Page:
The Mayor of Yuma City, Arizona declared a local emergency to seek federal assistance due the ongoing releases of migrant families by the U.S. Border Patrol (USBP).
Over the past three weeks, almost 1,300 migrant family members were released into the local shelter system, which can only sustain up to 200 people.
On Tuesday afternoon, Mayor Douglas Nicholls said the local shelter system already exceeded its capacity. According to him, the USBP is releasing asylum-seeking migrants into the shelter at a rate faster than they are departing. The humanitarian crisis is overwhelming the shelter and it does not have resources to provide assistance to the asylum-seeking migrants.
Nicholls clarified that the migrant families released to the shelter will not stay in the Yuma community. They are waiting to be transported to cities across the United States.
The USBP conducted health and background screening of every migrant, provided each of them with paperwork to travel in the country, and instructed them to appear a court proceeding.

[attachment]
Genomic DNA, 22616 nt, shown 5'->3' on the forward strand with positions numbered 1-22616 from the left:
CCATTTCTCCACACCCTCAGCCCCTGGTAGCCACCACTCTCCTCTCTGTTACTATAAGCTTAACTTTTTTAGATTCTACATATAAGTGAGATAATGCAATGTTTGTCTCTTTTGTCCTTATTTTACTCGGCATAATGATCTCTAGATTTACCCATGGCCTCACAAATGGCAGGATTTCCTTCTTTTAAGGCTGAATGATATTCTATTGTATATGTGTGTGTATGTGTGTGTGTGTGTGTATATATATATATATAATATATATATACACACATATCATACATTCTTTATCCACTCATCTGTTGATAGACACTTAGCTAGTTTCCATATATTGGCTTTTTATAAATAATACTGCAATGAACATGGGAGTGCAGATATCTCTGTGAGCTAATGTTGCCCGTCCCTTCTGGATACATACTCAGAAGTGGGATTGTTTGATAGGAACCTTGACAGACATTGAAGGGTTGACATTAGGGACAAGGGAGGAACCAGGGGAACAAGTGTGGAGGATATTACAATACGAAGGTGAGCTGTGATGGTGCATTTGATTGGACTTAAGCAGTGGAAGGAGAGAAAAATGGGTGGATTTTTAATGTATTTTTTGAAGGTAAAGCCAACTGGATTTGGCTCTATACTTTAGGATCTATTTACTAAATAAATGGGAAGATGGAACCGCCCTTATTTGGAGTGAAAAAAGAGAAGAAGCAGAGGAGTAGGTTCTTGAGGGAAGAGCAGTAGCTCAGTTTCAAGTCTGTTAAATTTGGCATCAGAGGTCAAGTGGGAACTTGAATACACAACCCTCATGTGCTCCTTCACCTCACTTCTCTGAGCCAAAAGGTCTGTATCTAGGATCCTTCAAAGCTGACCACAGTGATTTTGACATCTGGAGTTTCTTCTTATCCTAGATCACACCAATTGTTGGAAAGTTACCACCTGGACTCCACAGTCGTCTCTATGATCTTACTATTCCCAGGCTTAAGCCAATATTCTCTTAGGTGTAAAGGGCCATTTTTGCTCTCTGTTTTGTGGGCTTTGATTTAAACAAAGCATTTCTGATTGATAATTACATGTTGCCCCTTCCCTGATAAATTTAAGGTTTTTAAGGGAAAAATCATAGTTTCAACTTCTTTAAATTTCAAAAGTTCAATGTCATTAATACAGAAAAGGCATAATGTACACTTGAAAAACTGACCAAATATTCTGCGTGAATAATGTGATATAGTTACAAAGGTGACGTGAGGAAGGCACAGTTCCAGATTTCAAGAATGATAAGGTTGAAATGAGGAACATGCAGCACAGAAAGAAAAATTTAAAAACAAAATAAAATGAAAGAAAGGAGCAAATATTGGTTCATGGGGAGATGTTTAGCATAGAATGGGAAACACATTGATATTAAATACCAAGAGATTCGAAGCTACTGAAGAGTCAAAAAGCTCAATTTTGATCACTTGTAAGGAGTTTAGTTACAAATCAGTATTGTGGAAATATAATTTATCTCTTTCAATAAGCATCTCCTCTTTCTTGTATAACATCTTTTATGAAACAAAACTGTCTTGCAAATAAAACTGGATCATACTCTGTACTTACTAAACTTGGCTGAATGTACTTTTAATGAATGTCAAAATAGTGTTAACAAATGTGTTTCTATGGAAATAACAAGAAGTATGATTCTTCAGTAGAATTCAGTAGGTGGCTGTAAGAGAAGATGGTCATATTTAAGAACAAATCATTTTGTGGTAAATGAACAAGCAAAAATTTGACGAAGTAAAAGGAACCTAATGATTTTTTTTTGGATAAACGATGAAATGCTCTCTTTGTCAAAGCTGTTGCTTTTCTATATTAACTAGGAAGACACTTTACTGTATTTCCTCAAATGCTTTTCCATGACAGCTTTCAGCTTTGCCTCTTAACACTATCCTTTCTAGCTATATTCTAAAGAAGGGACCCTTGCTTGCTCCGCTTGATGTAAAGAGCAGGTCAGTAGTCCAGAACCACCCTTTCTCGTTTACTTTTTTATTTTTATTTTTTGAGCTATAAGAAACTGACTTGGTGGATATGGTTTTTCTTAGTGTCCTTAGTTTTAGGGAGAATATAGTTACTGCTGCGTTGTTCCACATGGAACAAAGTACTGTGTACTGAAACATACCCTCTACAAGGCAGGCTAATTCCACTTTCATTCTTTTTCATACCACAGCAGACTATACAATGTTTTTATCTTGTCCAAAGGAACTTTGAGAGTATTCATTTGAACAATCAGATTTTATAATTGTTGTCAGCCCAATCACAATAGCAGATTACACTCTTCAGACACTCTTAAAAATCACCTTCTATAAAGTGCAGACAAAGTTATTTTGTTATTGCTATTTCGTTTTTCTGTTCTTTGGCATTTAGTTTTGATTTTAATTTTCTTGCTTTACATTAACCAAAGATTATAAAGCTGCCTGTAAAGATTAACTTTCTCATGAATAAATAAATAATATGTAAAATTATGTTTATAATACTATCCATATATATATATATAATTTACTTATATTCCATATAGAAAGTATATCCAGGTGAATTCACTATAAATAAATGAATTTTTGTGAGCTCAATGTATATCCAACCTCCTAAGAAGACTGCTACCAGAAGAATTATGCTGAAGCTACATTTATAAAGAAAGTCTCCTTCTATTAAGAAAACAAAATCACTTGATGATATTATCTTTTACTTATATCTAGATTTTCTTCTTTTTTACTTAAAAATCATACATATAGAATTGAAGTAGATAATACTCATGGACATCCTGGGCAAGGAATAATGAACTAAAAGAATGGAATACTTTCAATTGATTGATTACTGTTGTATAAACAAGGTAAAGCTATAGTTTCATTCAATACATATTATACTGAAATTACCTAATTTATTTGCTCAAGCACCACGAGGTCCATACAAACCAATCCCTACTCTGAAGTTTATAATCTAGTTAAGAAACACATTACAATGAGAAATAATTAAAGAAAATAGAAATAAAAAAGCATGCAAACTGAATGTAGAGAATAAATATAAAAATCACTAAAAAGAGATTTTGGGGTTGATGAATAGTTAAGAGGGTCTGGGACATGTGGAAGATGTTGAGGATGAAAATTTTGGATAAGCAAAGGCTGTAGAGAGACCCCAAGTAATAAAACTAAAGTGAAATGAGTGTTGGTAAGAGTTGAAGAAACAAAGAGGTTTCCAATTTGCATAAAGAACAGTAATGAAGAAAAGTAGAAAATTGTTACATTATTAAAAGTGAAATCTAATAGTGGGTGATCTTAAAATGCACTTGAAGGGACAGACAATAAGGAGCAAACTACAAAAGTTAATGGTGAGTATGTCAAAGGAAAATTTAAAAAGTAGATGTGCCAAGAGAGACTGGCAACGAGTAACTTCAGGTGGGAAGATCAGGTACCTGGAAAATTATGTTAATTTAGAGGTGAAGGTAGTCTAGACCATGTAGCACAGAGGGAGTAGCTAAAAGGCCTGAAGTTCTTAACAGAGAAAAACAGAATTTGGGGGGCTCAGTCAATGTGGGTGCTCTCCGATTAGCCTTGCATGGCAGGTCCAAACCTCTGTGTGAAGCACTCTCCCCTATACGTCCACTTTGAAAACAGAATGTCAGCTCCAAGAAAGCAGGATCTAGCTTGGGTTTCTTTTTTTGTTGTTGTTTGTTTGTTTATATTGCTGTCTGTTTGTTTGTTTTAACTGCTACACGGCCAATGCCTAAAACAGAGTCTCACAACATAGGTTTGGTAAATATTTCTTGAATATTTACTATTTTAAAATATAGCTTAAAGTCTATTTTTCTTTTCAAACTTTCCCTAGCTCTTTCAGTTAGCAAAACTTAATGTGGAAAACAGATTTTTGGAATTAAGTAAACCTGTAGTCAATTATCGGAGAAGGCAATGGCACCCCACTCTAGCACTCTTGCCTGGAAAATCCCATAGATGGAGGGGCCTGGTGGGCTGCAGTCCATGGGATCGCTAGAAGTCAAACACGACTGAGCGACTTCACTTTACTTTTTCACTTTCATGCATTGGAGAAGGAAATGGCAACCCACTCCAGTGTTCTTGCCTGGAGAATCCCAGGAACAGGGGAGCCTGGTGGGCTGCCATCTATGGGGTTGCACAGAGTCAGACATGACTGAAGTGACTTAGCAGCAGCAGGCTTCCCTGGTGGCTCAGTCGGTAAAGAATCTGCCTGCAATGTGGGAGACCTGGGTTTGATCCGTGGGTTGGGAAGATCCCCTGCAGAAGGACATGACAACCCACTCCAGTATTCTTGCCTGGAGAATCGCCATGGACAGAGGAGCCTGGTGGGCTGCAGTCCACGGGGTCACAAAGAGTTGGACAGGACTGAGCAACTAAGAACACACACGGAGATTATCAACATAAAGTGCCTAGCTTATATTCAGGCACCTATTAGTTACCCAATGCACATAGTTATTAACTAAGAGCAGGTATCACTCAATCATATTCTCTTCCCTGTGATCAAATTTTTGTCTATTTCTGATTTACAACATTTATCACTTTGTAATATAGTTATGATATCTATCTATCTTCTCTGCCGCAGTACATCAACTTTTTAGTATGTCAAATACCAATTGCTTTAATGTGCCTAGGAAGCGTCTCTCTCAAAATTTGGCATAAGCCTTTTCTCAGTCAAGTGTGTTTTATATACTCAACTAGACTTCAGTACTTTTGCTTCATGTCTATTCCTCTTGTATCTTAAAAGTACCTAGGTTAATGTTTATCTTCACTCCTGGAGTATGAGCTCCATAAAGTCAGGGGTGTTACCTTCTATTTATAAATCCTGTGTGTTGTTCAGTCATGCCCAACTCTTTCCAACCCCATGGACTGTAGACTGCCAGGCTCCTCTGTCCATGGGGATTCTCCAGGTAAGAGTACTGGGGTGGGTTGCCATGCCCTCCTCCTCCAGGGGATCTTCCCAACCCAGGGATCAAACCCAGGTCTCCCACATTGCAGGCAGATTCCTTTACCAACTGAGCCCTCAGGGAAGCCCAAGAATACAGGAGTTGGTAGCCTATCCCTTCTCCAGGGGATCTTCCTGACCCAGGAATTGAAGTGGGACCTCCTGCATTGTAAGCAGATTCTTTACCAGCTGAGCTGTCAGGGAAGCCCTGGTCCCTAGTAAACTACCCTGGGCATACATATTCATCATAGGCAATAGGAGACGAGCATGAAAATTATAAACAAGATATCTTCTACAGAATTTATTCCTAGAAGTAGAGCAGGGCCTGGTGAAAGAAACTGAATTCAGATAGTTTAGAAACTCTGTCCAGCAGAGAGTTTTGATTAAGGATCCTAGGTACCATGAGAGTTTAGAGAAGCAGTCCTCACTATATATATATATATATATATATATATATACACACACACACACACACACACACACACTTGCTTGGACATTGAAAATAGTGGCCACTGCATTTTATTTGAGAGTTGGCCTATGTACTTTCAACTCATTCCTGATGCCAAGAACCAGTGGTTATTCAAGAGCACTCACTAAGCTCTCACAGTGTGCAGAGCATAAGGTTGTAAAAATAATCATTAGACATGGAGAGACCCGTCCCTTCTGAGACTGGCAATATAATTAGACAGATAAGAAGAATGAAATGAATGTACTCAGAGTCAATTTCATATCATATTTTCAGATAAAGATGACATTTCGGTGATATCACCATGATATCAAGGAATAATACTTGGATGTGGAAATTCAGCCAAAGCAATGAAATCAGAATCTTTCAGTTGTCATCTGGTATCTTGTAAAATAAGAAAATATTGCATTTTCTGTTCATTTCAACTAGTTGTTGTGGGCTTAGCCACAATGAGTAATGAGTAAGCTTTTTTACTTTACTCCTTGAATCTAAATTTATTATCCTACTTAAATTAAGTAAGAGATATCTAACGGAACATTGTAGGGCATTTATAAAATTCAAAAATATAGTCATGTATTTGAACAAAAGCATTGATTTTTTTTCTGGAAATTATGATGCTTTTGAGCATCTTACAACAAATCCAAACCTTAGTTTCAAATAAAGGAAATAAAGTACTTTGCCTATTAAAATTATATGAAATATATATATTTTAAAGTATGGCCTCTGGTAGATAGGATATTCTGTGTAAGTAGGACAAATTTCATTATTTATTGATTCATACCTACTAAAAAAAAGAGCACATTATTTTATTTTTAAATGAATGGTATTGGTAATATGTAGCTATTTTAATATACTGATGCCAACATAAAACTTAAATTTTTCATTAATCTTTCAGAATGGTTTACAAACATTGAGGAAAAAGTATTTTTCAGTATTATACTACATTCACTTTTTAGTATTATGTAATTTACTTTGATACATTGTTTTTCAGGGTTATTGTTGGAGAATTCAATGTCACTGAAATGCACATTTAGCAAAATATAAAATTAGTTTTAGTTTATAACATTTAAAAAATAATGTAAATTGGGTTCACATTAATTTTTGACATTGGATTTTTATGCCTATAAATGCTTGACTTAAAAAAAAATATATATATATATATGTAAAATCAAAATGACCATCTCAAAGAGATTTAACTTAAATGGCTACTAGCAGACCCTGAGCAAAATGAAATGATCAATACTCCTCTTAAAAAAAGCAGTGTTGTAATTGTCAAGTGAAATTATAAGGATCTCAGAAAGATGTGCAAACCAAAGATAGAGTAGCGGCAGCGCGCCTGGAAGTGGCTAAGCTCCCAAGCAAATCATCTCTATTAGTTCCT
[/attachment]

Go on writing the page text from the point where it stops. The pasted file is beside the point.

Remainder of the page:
Yuma needs resources to address the humanitarian crisis
According to him, “The non-profits have done a great job to try to move migrants on their final destination… They are not looking to reside in Yuma. However, the transportation network is just insufficient to keep up with the demand and the backlog of people staying in the shelter has created this capacity issue.”
Additionally, Nicholls explained Nichols explained that he declared the local emergency to prevent a situation in which asylum-seeking migrants are left without resources and potentially go out in the greater community to satisfy their basic needs.
He believes that the local emergency declaration is necessary to obtain resources to maintain Yuma’s community and migrants’ human rights.
“I am calling upon the federal government to alleviate he humanitarian crisis in Yuma, as our NGOs are overcapacity and cannot sustain providing this aid,” said Nicholls.